The exploding popularity of tattoos these days is difficult to fathom. It used to be that such things stood out in public, but now you stand out if you don’t have a tattoo, a ring or a bar attached somewhere on your body. The closest thing I ever got to a tattoo was the little water colored decals that came in hot dog packages when I was a kid.
Tattoos, once a rarity, are now a cultural phenomenon. They were popular with military men, although my dad and older brother were in the Navy in the 1940s and ‘50s and neither came home with tattoos. In the public eye, tattoos were often associated with back alley hoodlums, gangs and freaks. The general public in America (especially in the churches) is being subjected to the tattooed generation, and not all of us are accepting of it. It is hard to take the reality some sweet young ladies and mild mannered women now want them. Tattoos range from small and discreet images in the most private and unseemly places to massive depictions of devils, gang symbols, naked women, dirty words, you name it. Many young people would go for optimum shock value simply because their parents object to their getting a tattoo. One cannot escape the worldly image these things present. How is a Christian to view the modern craze of tattooing?
In the Old Testament, flesh “cuttings” (Heb. incise, scratch) invokes the idea of tattooing. As a pagan practice it was associated with veneration of the dead, or ancestor worship, and was prohibited in Israel (Lev. 19:28; 21:5). In New Testament times certain bodily markings were worn in honor of certain idols such as indicated in Revelation 13:16-17. About the only religious identity that tattoos might have in Western culture today would be in the choice of images used, such as a cross, image of Jesus, etc. A butterfly tattooed on one’s shoulder would not mark him as an unbeliever.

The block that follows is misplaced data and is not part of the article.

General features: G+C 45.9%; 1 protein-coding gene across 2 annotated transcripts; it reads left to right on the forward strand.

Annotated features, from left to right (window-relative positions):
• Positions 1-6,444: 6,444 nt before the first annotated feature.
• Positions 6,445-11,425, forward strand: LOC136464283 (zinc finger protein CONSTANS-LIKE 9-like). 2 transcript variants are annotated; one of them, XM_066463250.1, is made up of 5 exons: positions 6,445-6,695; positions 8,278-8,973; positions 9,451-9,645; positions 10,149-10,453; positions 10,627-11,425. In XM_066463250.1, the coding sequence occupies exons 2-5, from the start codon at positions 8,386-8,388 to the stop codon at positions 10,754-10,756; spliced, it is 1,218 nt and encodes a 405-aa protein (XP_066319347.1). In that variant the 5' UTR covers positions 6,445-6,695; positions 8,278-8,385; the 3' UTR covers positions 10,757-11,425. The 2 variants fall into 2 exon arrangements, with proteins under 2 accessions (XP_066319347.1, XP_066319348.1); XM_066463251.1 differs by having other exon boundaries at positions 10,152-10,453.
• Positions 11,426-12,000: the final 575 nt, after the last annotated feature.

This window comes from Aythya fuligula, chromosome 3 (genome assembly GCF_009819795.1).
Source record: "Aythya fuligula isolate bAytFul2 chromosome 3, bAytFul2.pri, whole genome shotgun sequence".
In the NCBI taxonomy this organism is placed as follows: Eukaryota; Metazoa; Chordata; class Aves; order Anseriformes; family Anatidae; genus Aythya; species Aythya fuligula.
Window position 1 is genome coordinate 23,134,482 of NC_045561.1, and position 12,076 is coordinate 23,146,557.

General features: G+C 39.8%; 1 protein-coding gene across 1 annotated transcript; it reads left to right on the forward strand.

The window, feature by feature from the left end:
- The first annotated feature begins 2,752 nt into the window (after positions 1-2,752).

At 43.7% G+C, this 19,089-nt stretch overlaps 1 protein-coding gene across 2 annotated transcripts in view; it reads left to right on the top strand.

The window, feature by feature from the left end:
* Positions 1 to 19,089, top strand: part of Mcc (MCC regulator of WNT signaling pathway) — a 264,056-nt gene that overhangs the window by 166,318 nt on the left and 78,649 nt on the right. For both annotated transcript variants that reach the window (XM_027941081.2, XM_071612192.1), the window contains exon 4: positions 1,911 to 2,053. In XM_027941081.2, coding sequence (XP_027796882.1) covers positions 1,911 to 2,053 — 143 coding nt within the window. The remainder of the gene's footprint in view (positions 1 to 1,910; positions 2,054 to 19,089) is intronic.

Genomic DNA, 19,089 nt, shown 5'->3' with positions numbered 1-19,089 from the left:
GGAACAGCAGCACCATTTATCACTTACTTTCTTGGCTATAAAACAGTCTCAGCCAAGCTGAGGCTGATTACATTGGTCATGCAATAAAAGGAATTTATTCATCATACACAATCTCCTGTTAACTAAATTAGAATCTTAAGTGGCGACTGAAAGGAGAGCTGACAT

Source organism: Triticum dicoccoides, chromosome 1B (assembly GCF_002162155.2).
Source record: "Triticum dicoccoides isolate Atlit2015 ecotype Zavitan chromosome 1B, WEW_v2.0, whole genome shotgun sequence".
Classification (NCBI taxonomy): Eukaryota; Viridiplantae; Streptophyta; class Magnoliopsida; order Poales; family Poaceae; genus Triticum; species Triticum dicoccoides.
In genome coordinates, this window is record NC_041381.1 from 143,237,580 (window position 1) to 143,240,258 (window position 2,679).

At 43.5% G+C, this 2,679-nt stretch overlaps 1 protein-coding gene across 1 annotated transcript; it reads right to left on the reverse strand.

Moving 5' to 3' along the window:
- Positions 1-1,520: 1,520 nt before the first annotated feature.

There is a potential health risk in getting tattoos. If you donate blood or platelets at the American Red Cross they will ask you about tattoos and body piercings. They require that you wait 12 months if there is any question of whether the instruments used were sterile and free of blood contamination. This requirement is related to concerns about hepatitis. State regulated entities require sterile needles and ink that is not reused.
Aside from the health risk there is the average cost of $75-$150 an hour to get a tattoo. Even in “hard” economic times it is apparent that many people have money to spend on just about whatever they want. These days with the cost of living at a premium it is amazing that tattoo parlors stay open. Good stewardship would demand better priorities.
Some will justify getting a tattoo on the premise that the Bible doesn’t condemn it. That approach can lend sanction to almost anything one wants to do in life. In relation to tattoos, one must be guided by the Biblical principles of wisdom, prudence, discretion, judgment, association, and influence (2 Cor. 6:14-18; Jas. 4:4; 1 Pet. 3:3-4; 1 Jn. 2:15-17). In my judgment a Christian is better served to never get a tattoo.